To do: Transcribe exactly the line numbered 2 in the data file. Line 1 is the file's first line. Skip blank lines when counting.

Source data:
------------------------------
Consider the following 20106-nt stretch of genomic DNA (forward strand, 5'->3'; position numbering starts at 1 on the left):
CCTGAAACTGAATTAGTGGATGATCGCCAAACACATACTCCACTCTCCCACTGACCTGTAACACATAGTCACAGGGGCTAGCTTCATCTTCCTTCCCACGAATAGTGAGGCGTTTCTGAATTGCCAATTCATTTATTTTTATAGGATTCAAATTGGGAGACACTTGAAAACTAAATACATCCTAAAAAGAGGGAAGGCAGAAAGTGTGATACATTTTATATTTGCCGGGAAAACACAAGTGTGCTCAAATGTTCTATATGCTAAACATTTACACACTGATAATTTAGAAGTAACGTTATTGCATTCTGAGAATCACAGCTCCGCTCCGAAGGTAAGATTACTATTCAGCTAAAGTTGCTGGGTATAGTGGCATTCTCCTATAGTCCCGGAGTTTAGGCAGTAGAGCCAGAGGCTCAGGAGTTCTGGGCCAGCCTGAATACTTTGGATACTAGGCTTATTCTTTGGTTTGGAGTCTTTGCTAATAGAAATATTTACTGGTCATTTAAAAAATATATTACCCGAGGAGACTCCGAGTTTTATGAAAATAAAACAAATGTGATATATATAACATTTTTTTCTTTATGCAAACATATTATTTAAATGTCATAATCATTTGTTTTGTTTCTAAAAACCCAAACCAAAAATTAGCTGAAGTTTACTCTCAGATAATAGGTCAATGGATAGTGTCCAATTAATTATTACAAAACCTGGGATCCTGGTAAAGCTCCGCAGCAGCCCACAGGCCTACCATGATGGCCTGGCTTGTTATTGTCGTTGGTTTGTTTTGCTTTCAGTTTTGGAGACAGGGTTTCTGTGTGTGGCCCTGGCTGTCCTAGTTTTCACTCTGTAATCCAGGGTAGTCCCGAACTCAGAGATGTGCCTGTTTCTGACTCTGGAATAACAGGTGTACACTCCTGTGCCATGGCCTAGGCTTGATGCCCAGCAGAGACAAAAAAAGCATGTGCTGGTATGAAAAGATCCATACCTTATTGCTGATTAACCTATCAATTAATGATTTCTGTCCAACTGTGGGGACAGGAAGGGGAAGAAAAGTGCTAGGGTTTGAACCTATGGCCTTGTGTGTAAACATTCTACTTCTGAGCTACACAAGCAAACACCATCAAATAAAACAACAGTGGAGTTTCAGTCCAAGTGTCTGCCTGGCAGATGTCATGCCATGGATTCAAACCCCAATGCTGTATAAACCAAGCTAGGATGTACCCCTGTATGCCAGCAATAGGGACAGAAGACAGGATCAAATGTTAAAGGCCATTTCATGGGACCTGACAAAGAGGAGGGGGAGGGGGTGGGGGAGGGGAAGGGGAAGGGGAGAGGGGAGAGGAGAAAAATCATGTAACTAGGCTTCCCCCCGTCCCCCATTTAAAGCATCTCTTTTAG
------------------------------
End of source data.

CCTGAAACTGAATTAGTGGATGATCGCCAAACACATACTCCACTCTCCCACTGACCTGTAACACATAGTCACAGGGGCTAGCTTCATCTTCCTTCCCACGAATAGTGAGGCGTTTCTGAATTGCCAATTCATTTATTTTTATAGGATTCAAATTGGGAGACACTTGAAAACTAAATACATCCTAAAAAGAGGGAAGGCAGAAAGTGTGATACATTTTATATTTGCCGGGAAAACACAAGTGTGCTCAAATGTTCTATATGCTAAACATTTACACACTGATAATTTAGAAGTAACGTTATTGCATTCTGAGAATCACAGCTCCGCTCCGAAGGTAAGATTACTATTCAGCTAAAGTTGCTGGGTATAGTGGCATTCTCCTATAGTCCCGGAGTTTAGGCAGTAGAGCCAGAGGCTCAGGAGTTCTGGGCCAGCCTGAATACTTTGGATACTAGGCTTATTCTTTGGTTTGGAGTCTTTGCTAATAGAAATATTTACTGGTCATTTAAAAAATATATTACCCGAGGAGACTCCGAGTTTTATGAAAATAAAACAAATGTGATATATATAACATTTTTTTCTTTATGCAAACATATTATTTAAATGTCATAATCATTTGTTTTGTTTCTAAAAACCCAAACCAAAAATTAGCTGAAGTTTACTCTCAGATAATAGGTCAATGGATAGTGTCCAATTAATTATTACAAAACCTGGGATCCTGGTAAAGCTCCGCAGCAGCCCACAGGCCTACCATGATGGCCTGGCTTGTTATTGTCGTTGGTTTGTTTTGCTTTCAGTTTTGGAGACAGGGTTTCTGTGTGTGGCCCTGGCTGTCCTAGTTTTCACTCTGTAATCCAGGGTAGTCCCGAACTCAGAGATGTGCCTGTTTCTGACTCTGGAATAACAGGTGTACACTCCTGTGCCATGGCCTAGGCTTGATGCCCAGCAGAGACAAAAAAAGCATGTGCTGGTATGAAAAGATCCATACCTTATTGCTGATTAACCTATCAATTAATGATTTCTGTCCAACTGTGGGGACAGGAAGGGGAAGAAAAGTGCTAGGGTTTGAACCTATGGCCTTGTGTGTAAACATTCTACTTCTGAGCTACACAAGCAAACACCATCAAATAAAACAACAGTGGAGTTTCAGTCCAAGTGTCTGCCTGGCAGATGTCATGCCATGGATTCAAACCCCAATGCTGTATAAACCAAGCTAGGATGTACCCCTGTATGCCAGCAATAGGGACAGAAGACAGGATCAAATGTTAAAGGCCATTTCATGGGACCTGACAAAGAGGAGGGGGAGGGGGTGGGGGAGGGGAAGGGGAAGGGGAGAGGGGAGAGGAGAAAAATCATGTAACTAGGCTTCCCCCCGTCCCCCATTTAAAGCATCTCTTTTAG